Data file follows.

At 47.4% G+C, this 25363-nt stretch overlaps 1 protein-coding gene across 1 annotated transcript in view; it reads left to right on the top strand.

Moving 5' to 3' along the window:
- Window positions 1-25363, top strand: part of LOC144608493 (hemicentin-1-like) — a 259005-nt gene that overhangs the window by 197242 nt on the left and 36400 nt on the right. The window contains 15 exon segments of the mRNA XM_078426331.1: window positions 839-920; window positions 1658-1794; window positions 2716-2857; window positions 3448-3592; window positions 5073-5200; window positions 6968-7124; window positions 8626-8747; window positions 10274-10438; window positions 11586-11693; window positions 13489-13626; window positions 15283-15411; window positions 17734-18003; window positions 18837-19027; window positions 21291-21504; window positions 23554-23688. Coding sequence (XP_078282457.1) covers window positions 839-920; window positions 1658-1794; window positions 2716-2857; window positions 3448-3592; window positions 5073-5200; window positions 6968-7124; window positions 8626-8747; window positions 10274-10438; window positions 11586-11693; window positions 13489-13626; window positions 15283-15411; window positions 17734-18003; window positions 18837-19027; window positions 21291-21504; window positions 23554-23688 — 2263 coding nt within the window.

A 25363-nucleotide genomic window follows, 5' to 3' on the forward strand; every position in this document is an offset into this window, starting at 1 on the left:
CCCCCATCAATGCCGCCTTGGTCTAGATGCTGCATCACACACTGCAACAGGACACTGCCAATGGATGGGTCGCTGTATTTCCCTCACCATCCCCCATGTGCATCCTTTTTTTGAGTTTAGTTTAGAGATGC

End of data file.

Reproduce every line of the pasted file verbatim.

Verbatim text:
At 47.4% G+C, this 25363-nt stretch overlaps 1 protein-coding gene across 1 annotated transcript in view; it reads left to right on the top strand.

Moving 5' to 3' along the window:
- Window positions 1-25363, top strand: part of LOC144608493 (hemicentin-1-like) — a 259005-nt gene that overhangs the window by 197242 nt on the left and 36400 nt on the right. The window contains 15 exon segments of the mRNA XM_078426331.1: window positions 839-920; window positions 1658-1794; window positions 2716-2857; window positions 3448-3592; window positions 5073-5200; window positions 6968-7124; window positions 8626-8747; window positions 10274-10438; window positions 11586-11693; window positions 13489-13626; window positions 15283-15411; window positions 17734-18003; window positions 18837-19027; window positions 21291-21504; window positions 23554-23688. Coding sequence (XP_078282457.1) covers window positions 839-920; window positions 1658-1794; window positions 2716-2857; window positions 3448-3592; window positions 5073-5200; window positions 6968-7124; window positions 8626-8747; window positions 10274-10438; window positions 11586-11693; window positions 13489-13626; window positions 15283-15411; window positions 17734-18003; window positions 18837-19027; window positions 21291-21504; window positions 23554-23688 — 2263 coding nt within the window.

A 25363-nucleotide genomic window follows, 5' to 3' on the forward strand; every position in this document is an offset into this window, starting at 1 on the left:
CCCCCATCAATGCCGCCTTGGTCTAGATGCTGCATCACACACTGCAACAGGACACTGCCAATGGATGGGTCGCTGTATTTCCCTCACCATCCCCCATGTGCATCCTTTTTTTGAGTTTAGTTTAGAGATGC